To clarify, net neutrality is the concept that all Internet service providers (ISPs) must treat all data traffic equally and cannot accept payment from companies for preferential content delivery, nor charge users a subscription to access certain websites (in the way Cable TV does for channels).
The end of these regulations means that Internet providers are no longer prohibited from engaging in discriminatory or preferential practices, degrading or filtering out content, or charging users for access to content, however, the Federal Communications Commission (FCC) will require them to be transparent about how they handle web traffic.
Comcast Corp, Verizon Communications Inc., and AT&T Inc. all pledged not to block or discriminate against legal content after the expiration. But even before the regulations were repealed, Comcast secretly slowed ("throttled") uploads from BitTorrent and didn’t stop until ordered to do so by the FCC. AT&T was also caught limiting access to FaceTime to those users who paid for their new data plan. And Verizon Wireless was accused of throttling videos on Netflix and YouTube. So, I’d love to say “don’t worry, we’re in good hands”… but that would be foolish.
What Does the Non-neutral Online World Look Like?
Until now, the Internet has been lovingly considered a basic public utility—where paying customers have access to whatever content is available online and where all content is delivered with equal priority. And it’s been a world of free-flowing competition, which has created a high demand for smart content strategies, detailed SEO, engaging social-media campaigning, and targeted pay-per-click services. Using these practices, a small start-up could take on (and actually stand a chance against) a mammoth competitor. It’s what paved the way for companies like Skype to dominate online telecoms ahead of AT&T and for Netflix to completely redefine the media landscape despite Verizon’s best efforts.
A world without net neutrality is one where there is nothing to stop ISPs from charging companies for website services or slowing down (or even blocking) content that might be considered competition, or in favour of the highest bidder. This gives big cable companies full control over what we (and our users) can see and access online.
Not only does this raise serious concerns around online censorship… but it means you could start finding it a lot harder to reach your audience.
What Does It Mean for Content Marketers?
After years of working out how being online affects the conversations businesses have with consumers, we’re finally in full, omnichannel, respectful, personalized, and double-consented dialogue with them, and its proving to be a win-win for all concerned. The death of net neutrality could mean all this comes to a grinding halt!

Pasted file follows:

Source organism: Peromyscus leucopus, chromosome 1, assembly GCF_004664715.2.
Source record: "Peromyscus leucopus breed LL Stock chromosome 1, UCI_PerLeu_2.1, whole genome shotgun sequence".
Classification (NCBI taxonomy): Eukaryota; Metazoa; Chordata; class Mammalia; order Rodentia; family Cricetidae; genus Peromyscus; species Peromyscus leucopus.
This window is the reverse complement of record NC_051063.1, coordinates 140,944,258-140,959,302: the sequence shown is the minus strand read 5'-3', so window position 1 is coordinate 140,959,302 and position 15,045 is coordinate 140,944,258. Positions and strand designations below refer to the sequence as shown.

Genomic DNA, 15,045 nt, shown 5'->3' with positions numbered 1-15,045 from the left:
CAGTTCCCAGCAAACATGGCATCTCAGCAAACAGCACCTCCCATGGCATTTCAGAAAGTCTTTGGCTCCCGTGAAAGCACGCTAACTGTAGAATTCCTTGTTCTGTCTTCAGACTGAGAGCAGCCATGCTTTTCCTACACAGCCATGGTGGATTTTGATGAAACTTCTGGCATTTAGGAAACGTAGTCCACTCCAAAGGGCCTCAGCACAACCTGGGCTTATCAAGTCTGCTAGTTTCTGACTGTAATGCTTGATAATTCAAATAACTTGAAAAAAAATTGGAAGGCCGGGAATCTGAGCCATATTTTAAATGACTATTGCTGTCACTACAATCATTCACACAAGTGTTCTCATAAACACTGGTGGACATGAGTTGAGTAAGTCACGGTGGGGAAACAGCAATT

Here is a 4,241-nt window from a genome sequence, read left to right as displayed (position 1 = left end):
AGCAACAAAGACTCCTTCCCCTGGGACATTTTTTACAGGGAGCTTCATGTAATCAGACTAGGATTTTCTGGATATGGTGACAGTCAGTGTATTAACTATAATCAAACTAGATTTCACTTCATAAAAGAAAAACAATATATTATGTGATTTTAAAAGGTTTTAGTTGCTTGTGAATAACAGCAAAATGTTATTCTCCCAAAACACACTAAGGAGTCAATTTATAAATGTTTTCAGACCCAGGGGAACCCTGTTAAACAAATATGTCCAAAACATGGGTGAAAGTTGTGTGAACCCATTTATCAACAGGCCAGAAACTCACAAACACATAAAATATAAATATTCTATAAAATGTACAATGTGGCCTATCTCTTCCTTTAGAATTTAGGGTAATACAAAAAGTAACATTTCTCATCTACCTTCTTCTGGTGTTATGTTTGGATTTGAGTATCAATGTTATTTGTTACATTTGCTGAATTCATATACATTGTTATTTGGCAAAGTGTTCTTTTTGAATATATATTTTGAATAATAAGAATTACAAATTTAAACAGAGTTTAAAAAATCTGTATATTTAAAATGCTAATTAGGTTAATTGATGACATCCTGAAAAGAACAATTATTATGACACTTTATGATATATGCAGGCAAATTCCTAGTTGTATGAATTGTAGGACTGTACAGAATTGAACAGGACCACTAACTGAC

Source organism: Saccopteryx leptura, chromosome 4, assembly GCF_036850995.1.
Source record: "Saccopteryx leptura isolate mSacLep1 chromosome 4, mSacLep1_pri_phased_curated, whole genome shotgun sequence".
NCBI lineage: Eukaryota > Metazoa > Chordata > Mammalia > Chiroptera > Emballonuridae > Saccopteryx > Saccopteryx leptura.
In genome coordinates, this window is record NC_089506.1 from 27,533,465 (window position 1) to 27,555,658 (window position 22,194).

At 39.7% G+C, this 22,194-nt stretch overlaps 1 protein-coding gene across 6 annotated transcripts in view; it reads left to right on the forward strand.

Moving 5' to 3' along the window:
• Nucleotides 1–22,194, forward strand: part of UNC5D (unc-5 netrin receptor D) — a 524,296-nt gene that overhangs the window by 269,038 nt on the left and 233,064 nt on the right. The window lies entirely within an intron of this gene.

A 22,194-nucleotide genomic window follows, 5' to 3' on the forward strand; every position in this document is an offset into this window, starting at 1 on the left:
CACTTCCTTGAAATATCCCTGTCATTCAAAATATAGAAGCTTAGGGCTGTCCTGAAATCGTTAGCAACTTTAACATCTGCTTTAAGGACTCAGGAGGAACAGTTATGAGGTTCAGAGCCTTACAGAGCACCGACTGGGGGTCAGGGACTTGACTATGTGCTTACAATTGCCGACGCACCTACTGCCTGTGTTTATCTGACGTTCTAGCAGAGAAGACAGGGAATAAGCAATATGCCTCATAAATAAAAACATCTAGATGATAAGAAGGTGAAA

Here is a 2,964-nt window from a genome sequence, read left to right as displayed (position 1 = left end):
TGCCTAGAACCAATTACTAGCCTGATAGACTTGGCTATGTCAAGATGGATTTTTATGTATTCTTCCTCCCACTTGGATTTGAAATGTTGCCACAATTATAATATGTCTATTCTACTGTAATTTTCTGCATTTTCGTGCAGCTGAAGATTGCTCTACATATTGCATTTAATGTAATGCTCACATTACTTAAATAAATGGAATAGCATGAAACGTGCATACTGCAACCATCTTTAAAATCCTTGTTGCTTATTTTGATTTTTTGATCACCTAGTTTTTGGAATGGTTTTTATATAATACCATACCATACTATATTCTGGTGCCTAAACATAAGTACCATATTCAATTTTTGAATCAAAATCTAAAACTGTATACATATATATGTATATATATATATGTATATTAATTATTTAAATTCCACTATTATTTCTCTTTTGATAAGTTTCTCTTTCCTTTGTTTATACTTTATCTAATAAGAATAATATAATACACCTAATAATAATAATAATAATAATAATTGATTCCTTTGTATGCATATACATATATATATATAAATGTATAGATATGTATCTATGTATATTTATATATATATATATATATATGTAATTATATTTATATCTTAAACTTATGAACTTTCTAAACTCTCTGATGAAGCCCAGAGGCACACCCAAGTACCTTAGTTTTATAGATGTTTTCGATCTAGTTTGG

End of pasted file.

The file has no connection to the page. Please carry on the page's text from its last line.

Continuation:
A study by the Aberdeen Group found that online shoppers expect web pages to download content instantly. Even a one-second delay could lead to "11% fewer page views, a 16% decrease in customer satisfaction, and 7% loss in conversions". That’s huge.
And with the Internet soon to gain a “fast lane”, smaller firms sitting in the default slow lane have little chance of even getting their ads and content seen. Your perfectly tuned SEO could find itself obsolete as visibility goes to the highest bidder and your advertising will take a considerable hit, with fewer consumers to target and more costs associated with targeting them.
Marketing messages could find themselves pushed into a slow-moving vacuum and silently suffocated (unless you pay your ISP for the privilege of visibility), while the customer you are trying to reach is also charged to even access them!
The incentive to enter the marketplace could all but fizzle out as smaller companies’ customers may have to actively battle through major publishers to find them, and we could see online start-ups closing their virtual doors before they’re fully open. It will undoubtedly dramatically reduce online diversity, inclusivity, and scale.
So Now What?
With waning hopes of congress writing laws protecting an open Internet, numerous states have signed executive orders to preserve net neutrality, and others are making their way through the legislative process to keep the rules in place. But the FCC basically threatened legal action against states that try to get around the repeal. Tech companies like Vimeo and Kickstarter have launched lawsuits against the FCC claiming the decision violates the Administrative Procedure Act because it is "arbitrary and capricious".
If The Congressional Review Act (a way to overrule the agency) released by the Senate in May went through, it would still need to be signed by President Donald Trump. So holding your breath (even if it was the biggest breath anybody had ever taken ever in the word ever)… wouldn’t be a smart strategy.
Currently, the UK’s net neutrality laws are in place. But it, too, could have a bumpy road ahead as Brexit will see the UK Government converting the EU Regulation on Open Internet Access into British law, at which time it could be upheld, amended, or even scrapped.
By its very nature, non-neutrality can destroy the competition we have all built our online businesses around and could portent a new online space that is exclusively dominated by top websites, costly, restrictive, and inaccessible.
And you thought GDPR was bad!
You’ve read the background, what do you think about these kinds of reforms? Let us know in the comments section below.